We've been collecting monarch eggs in spring and fall for at least 15 years and giving them to local elementary schools along with supplies of milkweed. More recently (about 6 years ago) we began opening the fields (Choctaw Trails, Mississippi College cross country track) to the public to give them an opportunity to find milkweed and collect eggs.
Rescuing from Predators
The fields have high populations of fire ants and, because they are often mowed during the monarch season to accomodate field events, we can easily lose an entire generation from one of the more substantial milkweed fields in central Mississippi. We let our participants know that because of predation on eggs and young larvae—and due to the uncertainty of the mowing schedule—any eggs they can collect, rear and release can only enhance the monarch population.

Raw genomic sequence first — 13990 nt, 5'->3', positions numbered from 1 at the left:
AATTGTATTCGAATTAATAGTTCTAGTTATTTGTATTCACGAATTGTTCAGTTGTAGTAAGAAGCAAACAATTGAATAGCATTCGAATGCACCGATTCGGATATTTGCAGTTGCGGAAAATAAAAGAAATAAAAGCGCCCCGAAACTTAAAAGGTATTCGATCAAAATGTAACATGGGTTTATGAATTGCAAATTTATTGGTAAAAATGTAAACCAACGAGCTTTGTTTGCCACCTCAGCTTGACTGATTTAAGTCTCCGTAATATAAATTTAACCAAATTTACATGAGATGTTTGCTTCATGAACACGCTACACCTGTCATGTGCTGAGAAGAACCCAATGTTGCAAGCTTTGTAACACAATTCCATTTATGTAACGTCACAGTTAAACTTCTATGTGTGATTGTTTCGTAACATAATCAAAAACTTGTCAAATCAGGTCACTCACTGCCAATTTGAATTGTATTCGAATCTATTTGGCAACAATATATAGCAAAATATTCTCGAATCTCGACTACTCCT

Sharing the Monarchs
The eggs collected are taken by the rescuer unless they have more than they want/need. Surplus eggs (and a supply of milkweed) are given away to the public by the Clinton Nature Center as part of an "adopt a monarch" program. The rescue and the adoption program are both highly popular family events in our area. The Center collects, sorts, packages and distributes milkweed as needed to support the larval rearing and we also provide rearing cages, instructions and encourage participants to establish milkweed gardens if they are able to do so. In the Fall we supply tags to individuals and schools to use in the Monarch Watch tagging program.
Dr. Bill Stark